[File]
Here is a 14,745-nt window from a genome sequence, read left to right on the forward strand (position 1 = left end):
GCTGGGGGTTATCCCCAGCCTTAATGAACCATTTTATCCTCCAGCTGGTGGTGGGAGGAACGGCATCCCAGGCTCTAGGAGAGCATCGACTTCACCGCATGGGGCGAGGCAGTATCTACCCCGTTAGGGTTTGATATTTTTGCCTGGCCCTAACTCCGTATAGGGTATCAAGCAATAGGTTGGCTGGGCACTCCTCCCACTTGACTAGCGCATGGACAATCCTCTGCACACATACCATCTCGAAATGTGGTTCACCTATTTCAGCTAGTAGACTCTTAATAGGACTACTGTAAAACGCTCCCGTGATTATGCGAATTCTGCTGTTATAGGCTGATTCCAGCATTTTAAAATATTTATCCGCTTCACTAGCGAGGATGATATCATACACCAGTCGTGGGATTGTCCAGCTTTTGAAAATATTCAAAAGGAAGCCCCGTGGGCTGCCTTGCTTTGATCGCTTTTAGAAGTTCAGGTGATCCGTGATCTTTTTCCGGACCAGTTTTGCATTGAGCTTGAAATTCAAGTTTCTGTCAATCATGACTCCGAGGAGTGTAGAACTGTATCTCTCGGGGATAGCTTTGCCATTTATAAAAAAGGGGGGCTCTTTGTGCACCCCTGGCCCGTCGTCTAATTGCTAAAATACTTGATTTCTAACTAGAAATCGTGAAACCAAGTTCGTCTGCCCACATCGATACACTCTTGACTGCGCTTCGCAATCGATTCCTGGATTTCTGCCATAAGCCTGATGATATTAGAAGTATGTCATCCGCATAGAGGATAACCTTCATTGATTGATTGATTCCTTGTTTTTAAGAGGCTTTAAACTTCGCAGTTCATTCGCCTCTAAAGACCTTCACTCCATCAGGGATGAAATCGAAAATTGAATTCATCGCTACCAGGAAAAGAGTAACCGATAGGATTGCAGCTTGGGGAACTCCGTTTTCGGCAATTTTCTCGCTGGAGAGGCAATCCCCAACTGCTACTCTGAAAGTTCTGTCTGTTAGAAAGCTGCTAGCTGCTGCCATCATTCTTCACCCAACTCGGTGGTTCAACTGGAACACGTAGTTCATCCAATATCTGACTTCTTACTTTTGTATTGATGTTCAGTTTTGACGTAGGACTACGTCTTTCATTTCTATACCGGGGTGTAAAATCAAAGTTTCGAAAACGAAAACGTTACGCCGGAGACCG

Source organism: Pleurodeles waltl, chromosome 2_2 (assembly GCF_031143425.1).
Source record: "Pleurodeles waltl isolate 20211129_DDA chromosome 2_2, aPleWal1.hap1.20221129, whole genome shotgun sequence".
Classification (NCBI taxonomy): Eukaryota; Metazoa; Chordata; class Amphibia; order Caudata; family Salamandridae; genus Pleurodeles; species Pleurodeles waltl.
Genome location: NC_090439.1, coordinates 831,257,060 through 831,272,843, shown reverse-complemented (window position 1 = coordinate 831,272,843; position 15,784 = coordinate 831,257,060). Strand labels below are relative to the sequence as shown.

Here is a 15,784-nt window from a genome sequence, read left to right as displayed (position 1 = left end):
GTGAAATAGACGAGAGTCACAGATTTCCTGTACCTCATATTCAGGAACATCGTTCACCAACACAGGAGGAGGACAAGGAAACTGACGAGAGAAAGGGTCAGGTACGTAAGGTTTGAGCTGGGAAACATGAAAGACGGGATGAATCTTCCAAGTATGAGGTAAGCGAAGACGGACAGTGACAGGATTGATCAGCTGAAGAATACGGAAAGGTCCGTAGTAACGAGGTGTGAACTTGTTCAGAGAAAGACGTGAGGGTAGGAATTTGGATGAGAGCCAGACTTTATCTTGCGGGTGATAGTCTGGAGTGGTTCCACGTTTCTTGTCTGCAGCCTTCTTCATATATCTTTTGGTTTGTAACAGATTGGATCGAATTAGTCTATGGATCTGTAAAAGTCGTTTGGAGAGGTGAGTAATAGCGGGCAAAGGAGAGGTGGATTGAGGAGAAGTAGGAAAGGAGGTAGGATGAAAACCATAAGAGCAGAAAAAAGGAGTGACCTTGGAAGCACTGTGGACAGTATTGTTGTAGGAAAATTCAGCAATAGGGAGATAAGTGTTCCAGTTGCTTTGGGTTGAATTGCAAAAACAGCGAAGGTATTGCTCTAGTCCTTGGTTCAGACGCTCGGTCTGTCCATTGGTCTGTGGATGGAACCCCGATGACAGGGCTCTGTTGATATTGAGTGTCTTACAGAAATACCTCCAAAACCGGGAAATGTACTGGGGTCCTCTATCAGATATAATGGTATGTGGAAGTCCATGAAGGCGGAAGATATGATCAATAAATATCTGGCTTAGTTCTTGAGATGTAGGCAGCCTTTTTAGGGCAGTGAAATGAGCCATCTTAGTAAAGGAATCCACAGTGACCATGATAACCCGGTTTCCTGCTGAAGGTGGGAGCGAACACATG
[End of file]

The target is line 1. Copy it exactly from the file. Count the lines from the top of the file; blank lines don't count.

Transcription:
Here is a 14,745-nt window from a genome sequence, read left to right on the forward strand (position 1 = left end):